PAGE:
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To Steve Jobs, Simplicity was a religion. It was also a weapon.
Simplicity isn’t just a design principle at Apple—it’s a value that permeates every level of the organization. The obsession with Simplicity is what separates Apple from other technology companies. It’s what helped Apple recover from near death in 1997 to become the most valuable company on Earth in 2011.
Thanks to Steve Jobs’s uncompromising ways, you can see Simplicity in everything Apple does: the way it’s structured, the way it innovates, and the way it speaks to its customers.
It’s by crushing the forces of Complexity that the company remains on its stellar trajectory.
As ad agency creative director, Ken Segall played a key role in Apple’s resurrection, helping to create such critical marketing campaigns as Think different. By naming the iMac, he also laid the foundation for naming waves of i-products to come.
Segall has a unique perspective, given his years of experience creating campaigns for other iconic tech companies, including IBM, Intel, and Dell. It was the stark contrast of Apple’s ways that made Segall appreciate the power of Simplicity—and inspired him to help others benefit from it.
In Insanely Simple, you’ll be a fly on the wall inside a conference room with Steve Jobs, and on the receiving end of his midnight phone calls. You’ll understand how his obsession with Simplicity helped Apple perform better and faster, sometimes saving millions in the process. You’ll also learn, for example, how to:
· Think Minimal: Distilling choices to a minimum brings clarity to a company and its customers—as Jobs proved when he replaced over twenty product models with a lineup of four.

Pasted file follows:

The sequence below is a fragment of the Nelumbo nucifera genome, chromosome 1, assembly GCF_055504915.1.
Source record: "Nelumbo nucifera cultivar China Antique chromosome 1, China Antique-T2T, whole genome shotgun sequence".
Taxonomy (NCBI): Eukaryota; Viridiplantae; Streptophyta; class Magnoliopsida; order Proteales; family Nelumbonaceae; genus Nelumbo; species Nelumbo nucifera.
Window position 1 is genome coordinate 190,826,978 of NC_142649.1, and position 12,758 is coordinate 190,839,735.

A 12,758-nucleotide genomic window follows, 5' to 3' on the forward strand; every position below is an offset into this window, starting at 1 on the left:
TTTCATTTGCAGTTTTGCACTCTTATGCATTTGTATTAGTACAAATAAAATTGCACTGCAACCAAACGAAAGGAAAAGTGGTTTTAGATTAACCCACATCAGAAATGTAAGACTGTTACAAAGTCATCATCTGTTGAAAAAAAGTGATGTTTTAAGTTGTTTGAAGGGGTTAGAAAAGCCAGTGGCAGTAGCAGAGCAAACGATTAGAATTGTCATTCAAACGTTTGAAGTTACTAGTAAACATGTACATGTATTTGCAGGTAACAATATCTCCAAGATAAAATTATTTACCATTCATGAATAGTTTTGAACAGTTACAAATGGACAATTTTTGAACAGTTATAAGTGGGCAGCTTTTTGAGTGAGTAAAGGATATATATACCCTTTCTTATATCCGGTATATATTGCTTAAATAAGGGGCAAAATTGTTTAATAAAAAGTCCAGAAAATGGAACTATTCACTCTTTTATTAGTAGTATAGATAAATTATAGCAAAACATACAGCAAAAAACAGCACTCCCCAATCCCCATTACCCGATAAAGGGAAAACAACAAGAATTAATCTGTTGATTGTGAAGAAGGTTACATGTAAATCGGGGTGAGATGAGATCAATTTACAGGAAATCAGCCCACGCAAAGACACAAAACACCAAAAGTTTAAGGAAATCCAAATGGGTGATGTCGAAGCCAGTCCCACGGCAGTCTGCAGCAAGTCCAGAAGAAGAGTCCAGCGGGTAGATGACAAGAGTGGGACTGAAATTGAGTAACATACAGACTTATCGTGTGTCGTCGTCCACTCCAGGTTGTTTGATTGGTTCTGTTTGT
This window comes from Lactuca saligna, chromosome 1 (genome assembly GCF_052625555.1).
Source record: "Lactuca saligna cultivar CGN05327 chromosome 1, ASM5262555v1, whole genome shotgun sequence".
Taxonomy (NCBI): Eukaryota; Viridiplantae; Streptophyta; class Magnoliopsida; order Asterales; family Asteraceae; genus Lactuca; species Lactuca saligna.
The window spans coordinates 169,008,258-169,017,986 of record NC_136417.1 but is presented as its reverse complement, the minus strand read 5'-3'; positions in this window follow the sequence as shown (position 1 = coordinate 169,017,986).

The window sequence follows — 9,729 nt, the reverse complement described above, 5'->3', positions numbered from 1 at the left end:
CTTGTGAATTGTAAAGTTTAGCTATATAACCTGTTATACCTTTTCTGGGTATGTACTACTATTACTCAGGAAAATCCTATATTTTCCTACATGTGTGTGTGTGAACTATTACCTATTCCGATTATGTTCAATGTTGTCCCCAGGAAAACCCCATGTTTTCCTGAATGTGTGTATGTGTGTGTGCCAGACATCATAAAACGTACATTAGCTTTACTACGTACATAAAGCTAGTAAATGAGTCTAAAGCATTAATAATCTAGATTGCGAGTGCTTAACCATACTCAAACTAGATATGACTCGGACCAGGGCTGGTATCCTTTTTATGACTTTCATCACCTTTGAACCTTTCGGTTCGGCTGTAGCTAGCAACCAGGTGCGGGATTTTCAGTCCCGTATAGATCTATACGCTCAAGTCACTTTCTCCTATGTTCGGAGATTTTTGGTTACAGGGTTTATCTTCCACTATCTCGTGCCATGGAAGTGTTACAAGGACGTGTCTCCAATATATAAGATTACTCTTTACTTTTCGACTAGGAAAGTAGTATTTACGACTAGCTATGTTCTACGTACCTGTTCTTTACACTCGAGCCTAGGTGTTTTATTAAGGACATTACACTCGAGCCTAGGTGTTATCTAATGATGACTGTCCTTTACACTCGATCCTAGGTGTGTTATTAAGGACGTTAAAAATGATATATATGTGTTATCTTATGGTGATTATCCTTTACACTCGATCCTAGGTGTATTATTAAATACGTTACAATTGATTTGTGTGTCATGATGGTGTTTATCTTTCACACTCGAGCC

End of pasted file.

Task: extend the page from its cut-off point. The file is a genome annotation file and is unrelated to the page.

· Think Small: Swearing allegiance to the concept of “small groups of smart people” raises both morale and productivity.
· Think Motion: Keeping project teams in constant motion focuses creative thinking on well-defined goals and minimizes distractions.
· Think Iconic: Using a simple, powerful image to symbolize the benefit of a product or idea creates a deeper impression in the minds of customers.
· Think War: Giving yourself an unfair advantage—using every weapon at your disposal—is the best way to ensure that your ideas survive unscathed.
Segall brings Apple’s quest for Simplicity to life using fascinating (and previously untold) stories from behind the scenes. Through his insight and wit, you’ll discover how companies that leverage this power can stand out from competitors—and individuals who master it can become critical assets to their organizations.
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A blueprint for running a company the Steve Jobs way . . . should be required reading for anyone interested in management and marketing.
The Times (London)
Gets inside Apple s branding and marketing to explain its directness and power.
Ken Segall has literally captured lightning in a bottle. Insanely Simple reveals the secret of Steve Jobs s success with such clarity, even we non-geniuses can make use of it. Ken shows us how to cut through the cobwebs of fuzzy thinking, bureaucracy and mediocrity, and clearly see what s most essential and therefore most important.
Steve Hayden, legendary Apple creative director, author of the 1984 Super Bowl commercial"
--The Times (London)
"Gets inside Apple's branding and marketing to explain its directness and power."
"Ken Segall has literally captured lightning in a bottle. Insanely Simple reveals the secret of Steve Jobs's success with such clarity, even we non-geniuses can make use of it. Ken shows us how to cut through the cobwebs of fuzzy thinking, bureaucracy and mediocrity, and clearly see what's most essential--and therefore most important."
--Steve Hayden, legendary Apple creative director, author of the "1984" Super Bowl commercialAbout the Author:
Ken Segall worked closely with Steve Jobs as ad agency creative director for NeXT and Apple. He was a member of the team that created Apple’s legendary Think different campaign, and he’s responsible for that little “i” that’s a part of Apple’s most popular products. Segall has also served as creative director for IBM, Intel, Dell, and BMW. He blogs about technology and marketing at kensegall.com/blog, and has fun with it all at scoopertino.com.
Follow Segall on Twitter: @ksegall.
"About this title" may belong to another edition of this title.
Book Description Portfolio, 2012. Condition: New. book. Seller Inventory # M1591844835
Book Description Portfolio, 2012. Hardcover. Condition: New. 3/27/12. Ships with Tracking Number! INTERNATIONAL WORLDWIDE Shipping available. Buy with confidence, excellent customer service!. Seller Inventory # 1591844835n